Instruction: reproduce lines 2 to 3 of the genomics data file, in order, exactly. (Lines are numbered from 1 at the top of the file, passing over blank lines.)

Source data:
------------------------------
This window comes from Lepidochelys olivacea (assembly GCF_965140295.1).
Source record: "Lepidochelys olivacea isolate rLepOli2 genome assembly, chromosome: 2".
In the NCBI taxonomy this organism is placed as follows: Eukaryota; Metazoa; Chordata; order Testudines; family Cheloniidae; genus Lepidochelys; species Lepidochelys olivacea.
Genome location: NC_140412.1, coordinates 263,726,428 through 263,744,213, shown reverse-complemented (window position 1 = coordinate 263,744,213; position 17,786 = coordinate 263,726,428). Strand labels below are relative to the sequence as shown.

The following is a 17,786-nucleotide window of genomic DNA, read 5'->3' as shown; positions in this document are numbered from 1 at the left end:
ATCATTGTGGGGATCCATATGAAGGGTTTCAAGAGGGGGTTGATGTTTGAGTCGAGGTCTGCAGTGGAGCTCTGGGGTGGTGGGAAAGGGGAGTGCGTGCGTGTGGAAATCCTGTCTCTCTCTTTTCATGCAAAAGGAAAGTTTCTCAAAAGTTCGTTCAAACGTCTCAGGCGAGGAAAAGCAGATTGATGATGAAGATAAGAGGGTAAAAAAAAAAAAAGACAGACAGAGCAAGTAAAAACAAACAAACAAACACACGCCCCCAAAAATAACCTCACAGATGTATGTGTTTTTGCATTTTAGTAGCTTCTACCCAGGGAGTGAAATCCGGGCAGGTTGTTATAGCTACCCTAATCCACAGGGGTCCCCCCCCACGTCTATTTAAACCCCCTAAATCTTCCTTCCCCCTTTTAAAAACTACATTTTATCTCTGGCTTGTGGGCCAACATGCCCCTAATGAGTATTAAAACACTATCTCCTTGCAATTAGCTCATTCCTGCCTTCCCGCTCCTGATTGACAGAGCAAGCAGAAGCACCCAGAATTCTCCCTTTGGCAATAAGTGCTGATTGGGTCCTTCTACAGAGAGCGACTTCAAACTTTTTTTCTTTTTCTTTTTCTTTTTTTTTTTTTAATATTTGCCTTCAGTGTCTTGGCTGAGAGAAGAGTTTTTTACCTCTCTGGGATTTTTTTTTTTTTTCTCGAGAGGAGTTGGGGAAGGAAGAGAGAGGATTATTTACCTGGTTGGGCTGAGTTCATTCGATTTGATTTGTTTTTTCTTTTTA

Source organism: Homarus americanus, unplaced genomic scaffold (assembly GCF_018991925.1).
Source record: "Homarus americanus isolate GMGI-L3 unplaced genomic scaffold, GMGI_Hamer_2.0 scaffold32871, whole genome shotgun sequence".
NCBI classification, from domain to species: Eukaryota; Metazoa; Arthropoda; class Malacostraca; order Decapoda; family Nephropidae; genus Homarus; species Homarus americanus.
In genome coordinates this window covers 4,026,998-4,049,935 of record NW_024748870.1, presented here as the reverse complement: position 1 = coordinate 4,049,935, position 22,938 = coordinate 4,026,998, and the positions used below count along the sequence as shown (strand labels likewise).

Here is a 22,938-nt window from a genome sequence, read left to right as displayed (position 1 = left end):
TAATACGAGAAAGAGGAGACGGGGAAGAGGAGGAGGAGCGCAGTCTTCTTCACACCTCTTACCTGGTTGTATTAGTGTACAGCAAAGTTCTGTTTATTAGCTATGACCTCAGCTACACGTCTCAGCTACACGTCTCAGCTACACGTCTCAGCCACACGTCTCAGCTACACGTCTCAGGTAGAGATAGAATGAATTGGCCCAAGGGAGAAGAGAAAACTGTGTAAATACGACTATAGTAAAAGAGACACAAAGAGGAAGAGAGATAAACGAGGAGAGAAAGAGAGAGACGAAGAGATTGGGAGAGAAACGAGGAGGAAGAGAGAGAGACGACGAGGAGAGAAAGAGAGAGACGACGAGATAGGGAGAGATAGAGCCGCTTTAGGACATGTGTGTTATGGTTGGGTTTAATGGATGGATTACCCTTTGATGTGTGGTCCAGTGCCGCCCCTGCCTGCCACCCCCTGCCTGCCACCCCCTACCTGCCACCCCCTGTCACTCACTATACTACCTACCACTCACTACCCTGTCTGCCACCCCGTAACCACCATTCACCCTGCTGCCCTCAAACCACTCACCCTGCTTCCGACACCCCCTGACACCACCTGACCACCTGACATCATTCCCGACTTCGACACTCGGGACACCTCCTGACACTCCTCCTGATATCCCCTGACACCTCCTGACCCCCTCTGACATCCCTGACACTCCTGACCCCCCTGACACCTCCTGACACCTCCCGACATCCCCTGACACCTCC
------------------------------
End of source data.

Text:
Source record: "Lepidochelys olivacea isolate rLepOli2 genome assembly, chromosome: 2".
In the NCBI taxonomy this organism is placed as follows: Eukaryota; Metazoa; Chordata; order Testudines; family Cheloniidae; genus Lepidochelys; species Lepidochelys olivacea.